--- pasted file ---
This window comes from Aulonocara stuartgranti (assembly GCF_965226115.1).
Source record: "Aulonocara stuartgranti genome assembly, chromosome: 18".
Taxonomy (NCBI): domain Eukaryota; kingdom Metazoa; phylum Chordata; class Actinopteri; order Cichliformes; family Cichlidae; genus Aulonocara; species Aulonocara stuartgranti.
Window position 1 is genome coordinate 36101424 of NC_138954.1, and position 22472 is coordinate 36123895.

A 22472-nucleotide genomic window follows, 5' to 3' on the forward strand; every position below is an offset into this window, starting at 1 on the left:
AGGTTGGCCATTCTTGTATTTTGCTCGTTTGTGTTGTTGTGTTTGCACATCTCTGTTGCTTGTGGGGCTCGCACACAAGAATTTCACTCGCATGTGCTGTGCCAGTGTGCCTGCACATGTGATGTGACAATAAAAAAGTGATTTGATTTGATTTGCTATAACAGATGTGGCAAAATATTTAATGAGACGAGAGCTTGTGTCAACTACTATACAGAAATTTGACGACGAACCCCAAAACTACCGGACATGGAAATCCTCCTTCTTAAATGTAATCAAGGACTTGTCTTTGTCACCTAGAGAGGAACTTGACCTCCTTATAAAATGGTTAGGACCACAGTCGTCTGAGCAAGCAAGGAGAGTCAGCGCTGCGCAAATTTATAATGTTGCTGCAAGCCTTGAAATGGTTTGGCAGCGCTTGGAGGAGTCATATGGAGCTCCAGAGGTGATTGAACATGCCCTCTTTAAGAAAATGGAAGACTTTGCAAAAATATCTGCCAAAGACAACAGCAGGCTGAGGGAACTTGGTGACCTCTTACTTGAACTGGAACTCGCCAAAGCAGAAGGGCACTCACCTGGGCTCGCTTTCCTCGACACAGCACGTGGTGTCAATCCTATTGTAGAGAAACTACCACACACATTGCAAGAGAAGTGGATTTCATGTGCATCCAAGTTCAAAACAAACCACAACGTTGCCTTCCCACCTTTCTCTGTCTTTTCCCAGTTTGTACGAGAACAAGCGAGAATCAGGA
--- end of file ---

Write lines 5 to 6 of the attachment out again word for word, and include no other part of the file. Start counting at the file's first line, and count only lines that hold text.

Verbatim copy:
A 22472-nucleotide genomic window follows, 5' to 3' on the forward strand; every position below is an offset into this window, starting at 1 on the left:
AGGTTGGCCATTCTTGTATTTTGCTCGTTTGTGTTGTTGTGTTTGCACATCTCTGTTGCTTGTGGGGCTCGCACACAAGAATTTCACTCGCATGTGCTGTGCCAGTGTGCCTGCACATGTGATGTGACAATAAAAAAGTGATTTGATTTGATTTGCTATAACAGATGTGGCAAAATATTTAATGAGACGAGAGCTTGTGTCAACTACTATACAGAAATTTGACGACGAACCCCAAAACTACCGGACATGGAAATCCTCCTTCTTAAATGTAATCAAGGACTTGTCTTTGTCACCTAGAGAGGAACTTGACCTCCTTATAAAATGGTTAGGACCACAGTCGTCTGAGCAAGCAAGGAGAGTCAGCGCTGCGCAAATTTATAATGTTGCTGCAAGCCTTGAAATGGTTTGGCAGCGCTTGGAGGAGTCATATGGAGCTCCAGAGGTGATTGAACATGCCCTCTTTAAGAAAATGGAAGACTTTGCAAAAATATCTGCCAAAGACAACAGCAGGCTGAGGGAACTTGGTGACCTCTTACTTGAACTGGAACTCGCCAAAGCAGAAGGGCACTCACCTGGGCTCGCTTTCCTCGACACAGCACGTGGTGTCAATCCTATTGTAGAGAAACTACCACACACATTGCAAGAGAAGTGGATTTCATGTGCATCCAAGTTCAAAACAAACCACAACGTTGCCTTCCCACCTTTCTCTGTCTTTTCCCAGTTTGTACGAGAACAAGCGAGAATCAGGA